Main Cast: Keegan-Michael Key, Mike Birbiglia, Gillian Jacobs, Kate Micucci, Tami Sagher, and Chris Gethard

*Don’t Think Twice is rated R for language (minor) and marijuana use (minor)*

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Half Nelson (2006)

Many people have probably never heard of Half Nelson, a film that was directed by Ryan Fleck and released in 2006. It had a budget of $700,000, which is considerably small compared to other modern day films. However, this film is the source of Ryan Gosling‘s only Oscar nomination (so far), one that was rightfully deserved. Gosling is joined by Anthony Mackie and Shareeka Epps, two solid supporting actors.

“The sun goes up and then it comes down, but everytime that happens what do you get? You get a new day.”- Dan Dunne (Ryan Gosling)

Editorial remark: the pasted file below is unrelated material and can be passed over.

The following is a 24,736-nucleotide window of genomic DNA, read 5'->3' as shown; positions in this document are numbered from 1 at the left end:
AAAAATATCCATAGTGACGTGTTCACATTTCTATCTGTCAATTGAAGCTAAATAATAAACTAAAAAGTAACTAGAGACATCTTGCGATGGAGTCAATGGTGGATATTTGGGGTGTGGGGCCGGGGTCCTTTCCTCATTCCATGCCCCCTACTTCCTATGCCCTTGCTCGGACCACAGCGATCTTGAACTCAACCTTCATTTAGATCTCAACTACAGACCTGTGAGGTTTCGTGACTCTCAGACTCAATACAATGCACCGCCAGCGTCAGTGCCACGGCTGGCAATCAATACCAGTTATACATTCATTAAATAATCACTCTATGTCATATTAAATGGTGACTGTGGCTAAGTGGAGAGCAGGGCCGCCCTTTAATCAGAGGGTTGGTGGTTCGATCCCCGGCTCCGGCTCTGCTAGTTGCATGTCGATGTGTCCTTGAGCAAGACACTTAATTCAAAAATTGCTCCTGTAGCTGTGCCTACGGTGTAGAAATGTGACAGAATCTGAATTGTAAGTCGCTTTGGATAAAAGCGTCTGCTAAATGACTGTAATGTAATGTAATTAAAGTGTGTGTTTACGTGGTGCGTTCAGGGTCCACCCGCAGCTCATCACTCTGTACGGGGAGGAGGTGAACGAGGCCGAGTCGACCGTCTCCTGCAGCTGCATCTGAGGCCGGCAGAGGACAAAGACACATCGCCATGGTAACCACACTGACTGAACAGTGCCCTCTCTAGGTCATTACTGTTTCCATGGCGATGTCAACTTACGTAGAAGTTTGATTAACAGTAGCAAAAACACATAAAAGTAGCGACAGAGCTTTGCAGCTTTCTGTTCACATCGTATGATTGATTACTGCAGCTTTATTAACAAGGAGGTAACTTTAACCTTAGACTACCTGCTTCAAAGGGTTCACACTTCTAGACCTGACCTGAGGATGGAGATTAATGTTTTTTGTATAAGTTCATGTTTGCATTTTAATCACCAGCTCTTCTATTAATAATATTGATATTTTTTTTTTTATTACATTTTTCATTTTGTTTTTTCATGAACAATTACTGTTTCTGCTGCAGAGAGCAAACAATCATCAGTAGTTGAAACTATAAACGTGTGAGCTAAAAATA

Half Nelson follows the day-to-day struggle of drug addict Dan Dunne (Ryan Gosling). Dan is a history teacher and basketball coach at an inner city middle school in Brooklyn (NYC). He truly wants to inspire his students to make a difference in the world. He encourages them to speak their minds and use their imaginations. However, Dan simultaneously fights a deep drug addiction that he cannot seem to stop. As the film progresses, his addiction spirals. Fortunately, one of Dan’s students, Drey (Shareeka Epps), realizes the problem and stands by his side. The responsible Drey faces conflicts as well, with a full-time working mom and a drug dealing “friend” (Anthony Mackie). The chemistry between Dan and Drey is special, because both need each other to survive the situations they live in. Both are dreamers that want to do more for the world, but they are hindered by their backgrounds and surroundings. The challenge for the pair is how to overcome and have faith that things will become better. The film ends with a glimpse at Dan and Drey as they turn over a new leaf, giving hope to the audience that the silver lining has been discovered.